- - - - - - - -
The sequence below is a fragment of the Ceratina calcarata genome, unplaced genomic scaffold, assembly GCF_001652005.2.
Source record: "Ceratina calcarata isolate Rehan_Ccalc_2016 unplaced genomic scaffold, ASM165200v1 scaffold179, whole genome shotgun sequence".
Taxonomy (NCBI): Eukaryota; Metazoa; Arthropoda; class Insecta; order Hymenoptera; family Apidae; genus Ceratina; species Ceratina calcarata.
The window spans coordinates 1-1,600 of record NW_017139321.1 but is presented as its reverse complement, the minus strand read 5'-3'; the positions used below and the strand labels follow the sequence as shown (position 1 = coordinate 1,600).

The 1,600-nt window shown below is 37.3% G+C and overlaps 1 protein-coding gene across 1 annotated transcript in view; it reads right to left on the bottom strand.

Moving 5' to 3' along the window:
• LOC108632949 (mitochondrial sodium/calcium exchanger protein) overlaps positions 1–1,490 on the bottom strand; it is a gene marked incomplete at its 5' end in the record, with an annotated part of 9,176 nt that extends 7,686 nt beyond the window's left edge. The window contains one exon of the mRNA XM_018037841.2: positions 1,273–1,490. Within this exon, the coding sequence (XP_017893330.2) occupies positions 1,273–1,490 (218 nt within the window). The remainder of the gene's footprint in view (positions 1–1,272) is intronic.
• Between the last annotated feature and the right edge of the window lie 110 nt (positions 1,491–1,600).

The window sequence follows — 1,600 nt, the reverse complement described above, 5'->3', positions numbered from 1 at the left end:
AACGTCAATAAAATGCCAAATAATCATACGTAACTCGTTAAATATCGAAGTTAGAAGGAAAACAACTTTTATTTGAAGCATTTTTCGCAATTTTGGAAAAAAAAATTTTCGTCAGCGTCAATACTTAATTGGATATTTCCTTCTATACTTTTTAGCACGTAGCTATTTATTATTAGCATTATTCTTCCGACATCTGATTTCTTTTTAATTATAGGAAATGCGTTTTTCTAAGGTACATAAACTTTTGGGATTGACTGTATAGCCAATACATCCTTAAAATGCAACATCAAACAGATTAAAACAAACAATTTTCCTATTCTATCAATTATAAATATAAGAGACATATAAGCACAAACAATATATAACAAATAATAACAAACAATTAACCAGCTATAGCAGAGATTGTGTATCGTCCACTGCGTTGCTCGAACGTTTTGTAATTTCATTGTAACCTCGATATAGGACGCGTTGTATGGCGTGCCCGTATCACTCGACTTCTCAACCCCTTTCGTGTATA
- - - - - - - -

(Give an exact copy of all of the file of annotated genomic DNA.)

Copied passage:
The sequence below is a fragment of the Ceratina calcarata genome, unplaced genomic scaffold, assembly GCF_001652005.2.
Source record: "Ceratina calcarata isolate Rehan_Ccalc_2016 unplaced genomic scaffold, ASM165200v1 scaffold179, whole genome shotgun sequence".
Taxonomy (NCBI): Eukaryota; Metazoa; Arthropoda; class Insecta; order Hymenoptera; family Apidae; genus Ceratina; species Ceratina calcarata.
The window spans coordinates 1-1,600 of record NW_017139321.1 but is presented as its reverse complement, the minus strand read 5'-3'; the positions used below and the strand labels follow the sequence as shown (position 1 = coordinate 1,600).

The 1,600-nt window shown below is 37.3% G+C and overlaps 1 protein-coding gene across 1 annotated transcript in view; it reads right to left on the bottom strand.

Moving 5' to 3' along the window:
• LOC108632949 (mitochondrial sodium/calcium exchanger protein) overlaps positions 1–1,490 on the bottom strand; it is a gene marked incomplete at its 5' end in the record, with an annotated part of 9,176 nt that extends 7,686 nt beyond the window's left edge. The window contains one exon of the mRNA XM_018037841.2: positions 1,273–1,490. Within this exon, the coding sequence (XP_017893330.2) occupies positions 1,273–1,490 (218 nt within the window). The remainder of the gene's footprint in view (positions 1–1,272) is intronic.
• Between the last annotated feature and the right edge of the window lie 110 nt (positions 1,491–1,600).

The window sequence follows — 1,600 nt, the reverse complement described above, 5'->3', positions numbered from 1 at the left end:
AACGTCAATAAAATGCCAAATAATCATACGTAACTCGTTAAATATCGAAGTTAGAAGGAAAACAACTTTTATTTGAAGCATTTTTCGCAATTTTGGAAAAAAAAATTTTCGTCAGCGTCAATACTTAATTGGATATTTCCTTCTATACTTTTTAGCACGTAGCTATTTATTATTAGCATTATTCTTCCGACATCTGATTTCTTTTTAATTATAGGAAATGCGTTTTTCTAAGGTACATAAACTTTTGGGATTGACTGTATAGCCAATACATCCTTAAAATGCAACATCAAACAGATTAAAACAAACAATTTTCCTATTCTATCAATTATAAATATAAGAGACATATAAGCACAAACAATATATAACAAATAATAACAAACAATTAACCAGCTATAGCAGAGATTGTGTATCGTCCACTGCGTTGCTCGAACGTTTTGTAATTTCATTGTAACCTCGATATAGGACGCGTTGTATGGCGTGCCCGTATCACTCGACTTCTCAACCCCTTTCGTGTATA